Roof or Condensation Problem?

by Readers Question

16:46 PM, 17th September 2013
About 5 years ago

Roof or Condensation Problem?

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Roof or Condensation Problem?

Over a year ago, tenant was complaining of leak in bedroom, so had a roofer repair 5 rows of tiles/felt where it could have been.

Then about a year ago there was a lot of mould in one of the bedrooms and the bathroom of the let property. I bought the mould cleaner and painted it over with the special paint from B&Q to prevent further mould appearing.

Few months later new insulation was put in and cavity wall insulation. The property does have double glazing. Now it appears that the mould has come back and worse in the whole of the upstiars.

Not sure if this is a roof problem since all the felt is rotten and therefore whole roof needs re-doing, or do I call a condensation speacialist and fit in the extractor fans in the rooms upstairs.

Confused since each tradesman wants to sell his service, so not sure what to do.

Appreciate any advice. Roof or Condensation Problem?

Bushra Mohammed



Comments

Mark Alexander

16:55 PM, 17th September 2013
About 5 years ago

Hello Bushra and welcome to Property118

Have you considered getting a chartered surveyor to have a look for you?

If it's a damp/condensation problem I recommend you get a free survey from Envirovent.

If it's a roof problem the surveyor should be able to refer you to a decent roofer.

I hope that helps, please let us know the outcome.
.

Bushra Mohammed

17:44 PM, 17th September 2013
About 5 years ago

Reply to the comment left by "Mark Alexander" at "17/09/2013 - 16:55":

Hi, I contacted Envirovent, who charge £20+Vat. Not sure whether to ask them since they would be selling their product in the end, or whether just to find a local surveyor.

Mark Alexander

17:47 PM, 17th September 2013
About 5 years ago

Surveyor first definitely, even though Envirovent do provide a money back satisfaction guarantee.

That's a shocker about Envirovent. Here in Norfolk their surveys are free, but perhaps that's only for members of certain Landlords Associations?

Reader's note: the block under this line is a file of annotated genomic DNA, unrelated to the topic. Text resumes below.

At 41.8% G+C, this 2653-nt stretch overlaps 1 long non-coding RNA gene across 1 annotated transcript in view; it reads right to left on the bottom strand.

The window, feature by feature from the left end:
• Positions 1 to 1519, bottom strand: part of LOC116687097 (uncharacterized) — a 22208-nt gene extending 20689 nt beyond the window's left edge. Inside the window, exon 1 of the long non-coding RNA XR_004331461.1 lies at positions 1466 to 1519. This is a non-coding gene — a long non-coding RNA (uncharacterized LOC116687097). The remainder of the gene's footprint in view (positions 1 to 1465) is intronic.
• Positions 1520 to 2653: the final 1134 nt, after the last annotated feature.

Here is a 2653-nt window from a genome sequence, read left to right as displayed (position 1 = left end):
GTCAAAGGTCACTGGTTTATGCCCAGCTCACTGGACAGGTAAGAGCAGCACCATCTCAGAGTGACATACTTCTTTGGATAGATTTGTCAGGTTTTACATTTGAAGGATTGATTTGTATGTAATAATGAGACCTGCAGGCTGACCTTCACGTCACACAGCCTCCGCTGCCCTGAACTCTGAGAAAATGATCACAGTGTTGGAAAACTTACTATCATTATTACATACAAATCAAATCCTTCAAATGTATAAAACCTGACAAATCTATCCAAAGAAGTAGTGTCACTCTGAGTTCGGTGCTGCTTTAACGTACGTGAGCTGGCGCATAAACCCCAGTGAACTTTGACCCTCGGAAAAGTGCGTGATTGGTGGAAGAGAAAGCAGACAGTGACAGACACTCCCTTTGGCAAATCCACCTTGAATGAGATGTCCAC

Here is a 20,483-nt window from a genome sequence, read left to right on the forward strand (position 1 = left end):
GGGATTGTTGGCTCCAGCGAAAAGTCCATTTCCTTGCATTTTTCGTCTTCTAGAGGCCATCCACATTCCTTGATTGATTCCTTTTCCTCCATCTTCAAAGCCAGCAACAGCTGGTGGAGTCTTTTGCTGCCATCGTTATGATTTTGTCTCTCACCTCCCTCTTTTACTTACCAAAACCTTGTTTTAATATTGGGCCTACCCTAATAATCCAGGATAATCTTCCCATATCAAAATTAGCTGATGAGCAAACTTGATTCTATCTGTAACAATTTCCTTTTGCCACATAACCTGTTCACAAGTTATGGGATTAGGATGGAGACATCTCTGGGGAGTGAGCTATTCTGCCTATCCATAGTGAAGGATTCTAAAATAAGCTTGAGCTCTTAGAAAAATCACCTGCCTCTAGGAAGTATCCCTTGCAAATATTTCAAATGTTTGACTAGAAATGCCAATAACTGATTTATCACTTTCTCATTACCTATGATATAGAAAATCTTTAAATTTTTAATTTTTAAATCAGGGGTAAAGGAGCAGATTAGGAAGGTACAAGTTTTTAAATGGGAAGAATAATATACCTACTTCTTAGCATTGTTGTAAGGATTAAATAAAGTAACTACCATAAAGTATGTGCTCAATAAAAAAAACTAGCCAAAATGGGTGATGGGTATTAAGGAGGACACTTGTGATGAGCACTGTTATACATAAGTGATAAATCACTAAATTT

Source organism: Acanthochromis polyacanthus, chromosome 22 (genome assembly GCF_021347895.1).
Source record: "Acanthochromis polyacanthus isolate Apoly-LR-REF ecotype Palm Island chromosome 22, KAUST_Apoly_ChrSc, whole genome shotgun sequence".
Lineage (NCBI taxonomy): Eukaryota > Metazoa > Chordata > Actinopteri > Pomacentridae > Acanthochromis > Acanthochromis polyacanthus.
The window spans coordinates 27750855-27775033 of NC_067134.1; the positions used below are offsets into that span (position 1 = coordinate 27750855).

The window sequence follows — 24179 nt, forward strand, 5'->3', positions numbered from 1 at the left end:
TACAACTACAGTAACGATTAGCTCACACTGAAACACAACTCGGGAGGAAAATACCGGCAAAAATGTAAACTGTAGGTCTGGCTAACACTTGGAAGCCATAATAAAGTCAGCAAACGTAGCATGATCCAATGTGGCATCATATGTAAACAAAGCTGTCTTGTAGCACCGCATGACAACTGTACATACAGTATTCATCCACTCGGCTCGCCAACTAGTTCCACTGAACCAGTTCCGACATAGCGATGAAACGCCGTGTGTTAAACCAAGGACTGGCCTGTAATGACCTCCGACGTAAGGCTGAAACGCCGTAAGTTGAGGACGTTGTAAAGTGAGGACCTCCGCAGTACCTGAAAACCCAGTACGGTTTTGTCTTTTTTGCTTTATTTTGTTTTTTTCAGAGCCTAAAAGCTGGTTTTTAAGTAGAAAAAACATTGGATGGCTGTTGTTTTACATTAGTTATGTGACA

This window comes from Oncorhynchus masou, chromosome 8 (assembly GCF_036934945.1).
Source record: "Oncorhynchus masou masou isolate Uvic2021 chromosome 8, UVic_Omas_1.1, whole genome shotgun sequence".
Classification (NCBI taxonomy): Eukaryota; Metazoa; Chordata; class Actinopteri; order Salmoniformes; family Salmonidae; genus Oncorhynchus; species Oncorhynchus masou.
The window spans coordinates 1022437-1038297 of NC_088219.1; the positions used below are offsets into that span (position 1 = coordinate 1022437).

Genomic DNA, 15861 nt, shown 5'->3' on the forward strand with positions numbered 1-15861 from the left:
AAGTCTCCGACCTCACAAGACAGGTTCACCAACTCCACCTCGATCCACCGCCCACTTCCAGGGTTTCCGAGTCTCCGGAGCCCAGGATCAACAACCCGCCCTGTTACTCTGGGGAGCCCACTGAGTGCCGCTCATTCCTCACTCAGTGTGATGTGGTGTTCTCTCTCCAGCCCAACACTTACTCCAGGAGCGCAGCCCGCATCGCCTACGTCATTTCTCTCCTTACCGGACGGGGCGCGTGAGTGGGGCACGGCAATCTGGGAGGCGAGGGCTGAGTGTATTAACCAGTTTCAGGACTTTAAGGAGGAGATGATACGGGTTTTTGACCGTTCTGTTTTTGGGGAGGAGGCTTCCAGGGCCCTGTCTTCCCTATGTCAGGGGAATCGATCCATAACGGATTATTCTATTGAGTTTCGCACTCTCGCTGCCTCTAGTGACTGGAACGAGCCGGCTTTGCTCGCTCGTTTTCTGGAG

Robert Desbruslais

18:30 PM, 17th September 2013
About 5 years ago

This sounds like a classic case of condensation developing within the roof and appearing like a leak.

The problem always gets worse if insulation is improved without a balance of increased ventilation.

We can advise on line re these issues at askasurveyor.co uk.

mike goldsmith

18:40 PM, 17th September 2013
About 5 years ago

If there is black spot mould it indicates condensation . A positive pressure system should cure it without too much expense .

david Earnshaw

16:33 PM, 18th September 2013
About 5 years ago

Reply to the comment left by "mike goldsmith" at "17/09/2013 - 18:40":

What is a positive pressure test?
I usually find that one of the main problems is a lack of heat followed by a lack of ventilation, the dew point needs to be raised by the heating then the ventilation removes it.

Mike

16:40 PM, 18th September 2013
About 5 years ago

Hi I would agree it sounds like a classic case of mold caused by a lack of ventilation, seen it many times. This often happens or gets worse when houses are improved by increasing the insulation and tightening the house by adding double glazing and draft proofing. The warmer interior will now hold more moisture and this will condense on any surfaces that are still cold giving a perfect breeding ground for mold. This usually happens in the corners of rooms ceilings at the edge of buildings where the loft insulation has not reached ( usually intentional to keep the loft vented). The cure is to ventilate the rooms either by opening windows which people are reluctant to do as it cools the property and reduces the security. Long term answer is to provide mechanical ventilation which needs to be well designed to avoid dead areas. Hope this helps

david Earnshaw

18:56 PM, 18th September 2013
About 5 years ago

Bathrooms and bedrooms are always problem areas, in bathrooms fit a humidistat fan which will always run when there is damp in the atmosphere, bedrooms just need ventilation, two people a sleep in a bedroom breath around 5 gallons of damp air into the room per night.

Marc Welham

17:02 PM, 19th September 2013
About 5 years ago

Sounds like condensation. If you wet your finger and wipe it, if it wipes off its condensation if it won't wipe off its damp. I get this a lot in flats. Mainly because of clothes being dried on radiators and showers. Where do people think the moisture from their wet clothes go?? Into the air and if the property is well insulated etc it can't get out. Like it's been said above the property needs to be ventilated. Ideally by opening windows during the day, but as people seem reluctant to do this then. Extractor fans need to be fitted in the bathroom, ( as these need to have an isolator fitted I would suggest putting this before the light switch so they can't turn it off to save electric without also turning out the light!) also a dehumidifier needs to be used when drying clothes. I will supply these to my tennants as I see it as a small price to pay for my property not to get damaged. Marc


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